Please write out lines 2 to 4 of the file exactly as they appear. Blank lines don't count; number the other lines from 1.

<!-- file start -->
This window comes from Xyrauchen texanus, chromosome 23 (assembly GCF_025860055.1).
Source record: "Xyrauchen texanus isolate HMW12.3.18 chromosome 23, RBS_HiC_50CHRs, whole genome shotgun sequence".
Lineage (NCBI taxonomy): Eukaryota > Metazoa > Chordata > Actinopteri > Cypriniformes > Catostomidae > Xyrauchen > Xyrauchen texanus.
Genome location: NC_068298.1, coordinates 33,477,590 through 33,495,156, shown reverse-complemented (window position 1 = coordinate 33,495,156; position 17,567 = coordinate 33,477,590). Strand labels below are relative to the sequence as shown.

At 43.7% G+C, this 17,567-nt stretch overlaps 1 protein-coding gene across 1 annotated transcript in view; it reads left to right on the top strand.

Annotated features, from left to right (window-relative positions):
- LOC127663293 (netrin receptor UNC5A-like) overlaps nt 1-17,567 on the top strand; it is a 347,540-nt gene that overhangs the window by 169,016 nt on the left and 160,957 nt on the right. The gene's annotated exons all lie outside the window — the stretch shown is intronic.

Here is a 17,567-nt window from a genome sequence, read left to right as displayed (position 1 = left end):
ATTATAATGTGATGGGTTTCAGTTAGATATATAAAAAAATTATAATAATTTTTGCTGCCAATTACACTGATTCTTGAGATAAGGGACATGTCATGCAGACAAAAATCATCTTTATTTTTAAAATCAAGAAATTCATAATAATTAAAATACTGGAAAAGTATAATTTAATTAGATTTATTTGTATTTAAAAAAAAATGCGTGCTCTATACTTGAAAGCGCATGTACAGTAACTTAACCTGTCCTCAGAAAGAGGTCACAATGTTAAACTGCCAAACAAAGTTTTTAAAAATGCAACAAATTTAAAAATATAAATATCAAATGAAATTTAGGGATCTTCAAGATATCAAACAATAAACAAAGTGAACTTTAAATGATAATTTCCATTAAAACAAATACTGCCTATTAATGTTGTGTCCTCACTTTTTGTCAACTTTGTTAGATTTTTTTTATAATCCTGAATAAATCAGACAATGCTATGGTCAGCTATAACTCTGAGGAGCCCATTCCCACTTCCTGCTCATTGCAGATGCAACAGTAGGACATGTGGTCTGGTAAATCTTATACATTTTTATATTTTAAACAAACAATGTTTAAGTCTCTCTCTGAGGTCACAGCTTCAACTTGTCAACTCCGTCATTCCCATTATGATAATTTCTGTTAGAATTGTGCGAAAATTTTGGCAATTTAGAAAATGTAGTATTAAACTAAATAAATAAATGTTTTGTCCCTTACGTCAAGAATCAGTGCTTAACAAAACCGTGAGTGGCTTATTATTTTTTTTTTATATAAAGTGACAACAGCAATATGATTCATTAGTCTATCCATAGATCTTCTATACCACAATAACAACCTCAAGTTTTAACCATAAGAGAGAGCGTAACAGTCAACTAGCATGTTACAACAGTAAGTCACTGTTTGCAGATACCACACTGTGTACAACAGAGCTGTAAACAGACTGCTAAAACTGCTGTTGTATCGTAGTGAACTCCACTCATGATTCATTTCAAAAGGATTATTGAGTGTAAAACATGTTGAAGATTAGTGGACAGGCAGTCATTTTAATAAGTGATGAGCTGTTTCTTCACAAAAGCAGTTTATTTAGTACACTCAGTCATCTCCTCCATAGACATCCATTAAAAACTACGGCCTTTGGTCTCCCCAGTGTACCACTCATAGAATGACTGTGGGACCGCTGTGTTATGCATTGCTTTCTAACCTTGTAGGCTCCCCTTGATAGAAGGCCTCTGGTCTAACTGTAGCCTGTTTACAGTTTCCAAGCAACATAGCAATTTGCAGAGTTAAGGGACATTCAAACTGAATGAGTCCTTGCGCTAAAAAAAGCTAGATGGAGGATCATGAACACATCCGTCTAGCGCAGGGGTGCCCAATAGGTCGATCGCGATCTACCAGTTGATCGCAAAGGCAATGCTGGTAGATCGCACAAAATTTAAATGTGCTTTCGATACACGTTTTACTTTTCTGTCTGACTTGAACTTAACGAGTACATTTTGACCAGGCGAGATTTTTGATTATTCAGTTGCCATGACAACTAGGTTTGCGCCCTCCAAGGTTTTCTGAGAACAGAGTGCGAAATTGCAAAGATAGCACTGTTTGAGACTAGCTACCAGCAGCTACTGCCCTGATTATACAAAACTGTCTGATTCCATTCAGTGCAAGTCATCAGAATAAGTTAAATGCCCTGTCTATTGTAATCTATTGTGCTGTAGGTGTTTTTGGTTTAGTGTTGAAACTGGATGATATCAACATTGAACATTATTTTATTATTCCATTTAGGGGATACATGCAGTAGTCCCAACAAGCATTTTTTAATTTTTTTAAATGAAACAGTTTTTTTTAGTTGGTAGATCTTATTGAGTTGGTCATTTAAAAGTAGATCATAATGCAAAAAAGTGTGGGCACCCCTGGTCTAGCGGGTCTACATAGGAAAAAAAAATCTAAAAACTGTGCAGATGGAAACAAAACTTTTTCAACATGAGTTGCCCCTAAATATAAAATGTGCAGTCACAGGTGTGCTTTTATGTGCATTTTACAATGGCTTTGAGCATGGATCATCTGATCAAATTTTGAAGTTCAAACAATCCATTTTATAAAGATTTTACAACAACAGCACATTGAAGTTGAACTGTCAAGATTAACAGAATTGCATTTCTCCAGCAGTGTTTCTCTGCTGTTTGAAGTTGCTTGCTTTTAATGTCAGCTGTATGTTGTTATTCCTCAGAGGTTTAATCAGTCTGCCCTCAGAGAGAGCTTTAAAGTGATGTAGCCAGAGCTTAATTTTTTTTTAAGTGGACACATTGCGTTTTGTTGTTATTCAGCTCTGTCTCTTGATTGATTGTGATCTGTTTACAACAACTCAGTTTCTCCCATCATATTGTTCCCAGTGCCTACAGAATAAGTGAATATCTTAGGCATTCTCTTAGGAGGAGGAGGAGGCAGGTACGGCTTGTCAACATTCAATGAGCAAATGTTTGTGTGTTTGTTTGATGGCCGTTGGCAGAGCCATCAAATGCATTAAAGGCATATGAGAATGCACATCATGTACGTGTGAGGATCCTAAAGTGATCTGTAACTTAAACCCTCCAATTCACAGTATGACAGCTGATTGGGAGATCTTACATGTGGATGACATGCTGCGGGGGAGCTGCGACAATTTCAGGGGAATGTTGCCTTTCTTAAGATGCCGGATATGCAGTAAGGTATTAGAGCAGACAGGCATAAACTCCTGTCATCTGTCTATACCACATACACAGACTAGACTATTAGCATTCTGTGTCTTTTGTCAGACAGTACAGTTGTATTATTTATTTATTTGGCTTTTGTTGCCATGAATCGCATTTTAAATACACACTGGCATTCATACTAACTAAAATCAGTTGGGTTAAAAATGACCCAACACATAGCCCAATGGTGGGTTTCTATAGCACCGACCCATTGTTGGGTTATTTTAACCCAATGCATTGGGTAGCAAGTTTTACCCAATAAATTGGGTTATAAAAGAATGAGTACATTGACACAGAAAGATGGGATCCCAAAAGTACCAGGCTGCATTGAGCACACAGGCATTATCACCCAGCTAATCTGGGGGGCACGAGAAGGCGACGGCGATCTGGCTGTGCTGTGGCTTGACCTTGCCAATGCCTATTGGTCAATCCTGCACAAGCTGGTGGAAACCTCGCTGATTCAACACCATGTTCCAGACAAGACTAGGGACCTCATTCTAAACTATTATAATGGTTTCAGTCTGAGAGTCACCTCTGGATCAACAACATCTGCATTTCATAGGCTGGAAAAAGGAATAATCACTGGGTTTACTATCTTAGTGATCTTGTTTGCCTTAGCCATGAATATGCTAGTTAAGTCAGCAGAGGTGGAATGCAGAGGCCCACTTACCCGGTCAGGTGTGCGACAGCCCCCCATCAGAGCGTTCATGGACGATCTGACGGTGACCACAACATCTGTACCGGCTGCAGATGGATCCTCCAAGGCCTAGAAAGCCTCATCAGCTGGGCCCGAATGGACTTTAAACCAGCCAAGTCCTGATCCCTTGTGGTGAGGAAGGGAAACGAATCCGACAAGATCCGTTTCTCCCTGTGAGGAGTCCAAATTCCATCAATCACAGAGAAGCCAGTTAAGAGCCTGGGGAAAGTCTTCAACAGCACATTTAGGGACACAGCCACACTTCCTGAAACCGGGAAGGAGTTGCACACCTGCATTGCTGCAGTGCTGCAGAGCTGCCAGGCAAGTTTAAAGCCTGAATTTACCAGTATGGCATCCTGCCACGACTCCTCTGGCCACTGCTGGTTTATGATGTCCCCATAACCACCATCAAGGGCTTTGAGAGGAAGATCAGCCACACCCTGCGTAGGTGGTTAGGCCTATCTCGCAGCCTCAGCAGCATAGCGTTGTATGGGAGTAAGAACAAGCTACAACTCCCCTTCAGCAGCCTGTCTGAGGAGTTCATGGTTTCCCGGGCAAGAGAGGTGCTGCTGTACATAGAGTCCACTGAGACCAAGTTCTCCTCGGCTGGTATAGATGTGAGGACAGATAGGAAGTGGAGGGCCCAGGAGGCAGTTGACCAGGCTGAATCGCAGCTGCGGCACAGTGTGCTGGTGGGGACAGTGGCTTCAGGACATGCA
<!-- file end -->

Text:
Source record: "Xyrauchen texanus isolate HMW12.3.18 chromosome 23, RBS_HiC_50CHRs, whole genome shotgun sequence".
Lineage (NCBI taxonomy): Eukaryota > Metazoa > Chordata > Actinopteri > Cypriniformes > Catostomidae > Xyrauchen > Xyrauchen texanus.
Genome location: NC_068298.1, coordinates 33,477,590 through 33,495,156, shown reverse-complemented (window position 1 = coordinate 33,495,156; position 17,567 = coordinate 33,477,590). Strand labels below are relative to the sequence as shown.